Mary Pickford was a Canadian-American motion picture actress, co-founder of the film studio United Artists and one of the original 36 founders of the Academy of Motion Picture Arts and Sciences. Known as "America's Sweetheart", "Little Mary" and the "girl with the curls", she was one of the Canadian pioneers in early Hollywood and a significant figure in the development of film acting. In consideration of her contributions to American cinema, the American Film Institute named Pickford 24th among the greatest female stars of all time.
Mary Pickford was born Gladys Louise Smith at 211 University Avenue, Toronto, Canada to John Smith and Charlotte Hennessey Smith. She had two younger siblings, John Charles, called "Jack" and Charlotte, called "Lottie", who would also become actors.
Due to thrift, Gladys spent little time in school as a child. Her mother, Charlotte, having worked as a seamstress while separated from her husband, began taking in boarders after his death. One of these was a theatrical stage manager. At the manager's suggestion, Gladys (age 7) was given two small roles, one as a boy and the other as a girl, in a stock company production of The Silver King at Toronto's Princess Theatre. She subsequently acted in many melodramas with Toronto's Valentine Company, finally playing the major child role in their version of "The Silver King" and capping her short career with the starring role of Little Eva in their production of Uncle Tom's Cabin. Charlotte was moved into the role of stage manager for her children, which she remained in until her death in 1927.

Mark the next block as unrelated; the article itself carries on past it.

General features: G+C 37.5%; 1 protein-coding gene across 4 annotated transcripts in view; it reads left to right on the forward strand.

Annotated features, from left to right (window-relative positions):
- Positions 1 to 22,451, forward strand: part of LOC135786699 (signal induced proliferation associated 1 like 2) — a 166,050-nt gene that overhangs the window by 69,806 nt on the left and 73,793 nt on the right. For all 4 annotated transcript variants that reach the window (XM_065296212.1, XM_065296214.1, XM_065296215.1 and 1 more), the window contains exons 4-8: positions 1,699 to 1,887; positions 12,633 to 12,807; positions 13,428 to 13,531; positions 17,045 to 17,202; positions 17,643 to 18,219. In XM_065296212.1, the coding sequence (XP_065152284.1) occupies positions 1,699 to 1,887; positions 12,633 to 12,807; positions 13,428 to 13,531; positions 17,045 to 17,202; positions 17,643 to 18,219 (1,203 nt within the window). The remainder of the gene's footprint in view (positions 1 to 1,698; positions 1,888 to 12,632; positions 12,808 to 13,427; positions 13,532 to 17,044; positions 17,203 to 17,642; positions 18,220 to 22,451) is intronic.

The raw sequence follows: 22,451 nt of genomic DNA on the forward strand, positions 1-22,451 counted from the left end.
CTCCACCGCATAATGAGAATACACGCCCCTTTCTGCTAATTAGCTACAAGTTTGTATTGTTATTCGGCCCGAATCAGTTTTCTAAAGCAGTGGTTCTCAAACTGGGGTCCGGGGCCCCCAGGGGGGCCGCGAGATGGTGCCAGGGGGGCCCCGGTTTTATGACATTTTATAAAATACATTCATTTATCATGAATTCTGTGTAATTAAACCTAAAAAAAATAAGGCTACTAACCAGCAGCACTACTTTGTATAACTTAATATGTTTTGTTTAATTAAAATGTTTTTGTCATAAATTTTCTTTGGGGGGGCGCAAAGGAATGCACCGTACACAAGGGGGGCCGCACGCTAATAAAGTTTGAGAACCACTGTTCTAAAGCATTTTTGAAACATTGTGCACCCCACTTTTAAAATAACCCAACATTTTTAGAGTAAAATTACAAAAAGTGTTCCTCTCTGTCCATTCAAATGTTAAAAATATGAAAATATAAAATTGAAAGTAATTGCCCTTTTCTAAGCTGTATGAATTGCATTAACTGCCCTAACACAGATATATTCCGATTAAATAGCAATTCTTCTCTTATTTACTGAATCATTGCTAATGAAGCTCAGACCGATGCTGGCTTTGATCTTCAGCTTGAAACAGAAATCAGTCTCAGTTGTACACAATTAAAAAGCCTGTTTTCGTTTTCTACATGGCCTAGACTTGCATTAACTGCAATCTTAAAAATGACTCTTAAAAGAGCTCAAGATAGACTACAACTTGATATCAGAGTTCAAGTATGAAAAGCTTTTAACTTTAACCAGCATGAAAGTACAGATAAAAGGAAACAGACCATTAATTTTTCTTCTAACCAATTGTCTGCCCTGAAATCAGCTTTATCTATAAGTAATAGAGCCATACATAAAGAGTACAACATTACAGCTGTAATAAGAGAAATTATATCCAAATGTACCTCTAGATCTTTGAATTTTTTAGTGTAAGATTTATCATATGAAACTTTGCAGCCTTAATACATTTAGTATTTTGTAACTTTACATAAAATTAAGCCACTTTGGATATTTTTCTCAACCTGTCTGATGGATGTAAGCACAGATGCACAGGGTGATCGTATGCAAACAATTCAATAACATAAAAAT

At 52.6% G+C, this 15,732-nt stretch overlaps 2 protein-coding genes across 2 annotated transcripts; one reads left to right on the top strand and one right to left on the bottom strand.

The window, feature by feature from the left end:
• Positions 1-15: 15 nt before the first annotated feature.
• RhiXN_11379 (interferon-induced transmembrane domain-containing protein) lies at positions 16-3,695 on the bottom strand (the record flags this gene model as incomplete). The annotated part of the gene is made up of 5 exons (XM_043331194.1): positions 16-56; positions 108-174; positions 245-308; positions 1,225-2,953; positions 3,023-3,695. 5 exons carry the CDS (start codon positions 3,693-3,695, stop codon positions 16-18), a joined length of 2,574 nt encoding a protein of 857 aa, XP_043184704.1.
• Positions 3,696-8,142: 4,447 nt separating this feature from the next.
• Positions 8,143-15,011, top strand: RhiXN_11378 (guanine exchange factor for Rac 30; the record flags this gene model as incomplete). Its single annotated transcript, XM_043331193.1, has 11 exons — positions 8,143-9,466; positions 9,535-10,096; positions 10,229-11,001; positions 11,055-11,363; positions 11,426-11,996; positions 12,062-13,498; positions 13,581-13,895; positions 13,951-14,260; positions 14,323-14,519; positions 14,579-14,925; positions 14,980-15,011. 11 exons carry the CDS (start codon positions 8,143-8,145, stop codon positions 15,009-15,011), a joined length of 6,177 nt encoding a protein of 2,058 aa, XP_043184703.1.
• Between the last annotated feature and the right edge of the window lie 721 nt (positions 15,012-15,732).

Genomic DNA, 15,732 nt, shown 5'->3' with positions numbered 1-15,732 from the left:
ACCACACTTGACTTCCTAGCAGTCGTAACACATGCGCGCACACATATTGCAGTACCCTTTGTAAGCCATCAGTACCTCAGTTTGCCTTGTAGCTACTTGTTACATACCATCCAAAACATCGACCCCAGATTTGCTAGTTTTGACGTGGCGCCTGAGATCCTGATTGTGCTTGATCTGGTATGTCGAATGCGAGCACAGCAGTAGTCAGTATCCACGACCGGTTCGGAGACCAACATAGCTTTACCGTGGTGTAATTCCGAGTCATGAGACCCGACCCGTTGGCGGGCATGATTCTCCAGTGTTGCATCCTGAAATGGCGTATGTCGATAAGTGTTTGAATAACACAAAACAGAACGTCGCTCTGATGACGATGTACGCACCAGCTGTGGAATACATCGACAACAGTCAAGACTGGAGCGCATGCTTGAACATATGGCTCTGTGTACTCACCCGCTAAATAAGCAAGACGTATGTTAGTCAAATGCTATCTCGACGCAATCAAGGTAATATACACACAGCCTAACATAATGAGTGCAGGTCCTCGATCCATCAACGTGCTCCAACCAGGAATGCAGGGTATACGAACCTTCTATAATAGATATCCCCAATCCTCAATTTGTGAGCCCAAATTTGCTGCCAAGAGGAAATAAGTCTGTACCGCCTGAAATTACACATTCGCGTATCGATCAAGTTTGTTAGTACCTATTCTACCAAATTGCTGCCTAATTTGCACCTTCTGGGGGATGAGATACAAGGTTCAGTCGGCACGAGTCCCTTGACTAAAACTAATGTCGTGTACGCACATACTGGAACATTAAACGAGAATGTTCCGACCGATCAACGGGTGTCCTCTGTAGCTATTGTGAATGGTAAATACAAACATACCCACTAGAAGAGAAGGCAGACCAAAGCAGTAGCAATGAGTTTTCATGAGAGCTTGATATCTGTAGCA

At the time of the 1901 Canada Census, Lottie, Gladys, Lottie, and John Smith were listed as living in Toronto, along with Lottie's sister, Lizzie Watson, and their mother, Kathleen Hennessy.
By the early 1900s, theatre had become a family enterprise. Mary finally landed a supporting role in a 1907 Broadway play, The Warrens of Virginia. David Belasco, the producer of the play, insisted that Gladys Smith assume the stage name Mary Pickford.
Pickford said, "I played scrubwomen and secretaries and women of all nationalities ... I decided that if I could get into as many pictures as possible, I'd become known, and there would be a demand for my work." She appeared in 51 films in 1909 – almost one a week.
By 1916, only Charlie Chaplin, who reportedly had a similarly spellbinding pull with critics and the audience, slightly surpassed Pickford's popularity. Each enjoyed a level of fame far exceeding that of other actors. Throughout the 1910s and 1920s, Pickford was believed to be the most famous woman in the world, or, as a silent-film journalist described her, "the best known woman who has ever lived, the woman who was known to more people and loved by more people than any other woman that has been in all history." The now-Pickfords were all living together in Los Angeles when the 1920 US Census was taken, Charlotte still the head of the household, with her two actress daughters and one granddaughter.
Mary married first Eugene Moore in Jersey City, New Jersey in 1911. They were married 10 years, then divorced amid some controversey, which involved how she immediately married Douglas Fairbanks as soon as her divorce from Moore was final. They were deemed the "All-American Couple" and loved by fans around the world. They co-starred only once, in "The Taming of the Shrew." Douglas fell in love with Lady Sylvia Hawkes Ashley, and the Pickford-Fairbanks marriage was over.
In 1930, Mary Pickford was awarded the Best Actress Oscar during the 2nd Academy Awards ceremony. Her 194th and last film, "Secrets" was released in 1932, after which she retired. She knew much of her success was built on her youth, so she decided to leave the business before the business left her.
Mary's retired life was an odd one as chatelaine of her Beverly Hills estate, Pickfair, shared with her husband, Charles. From 1965 until her death, she spent most of her time in bed, subsisting on nearly a quart of whisky a day, accompanied by light meals.
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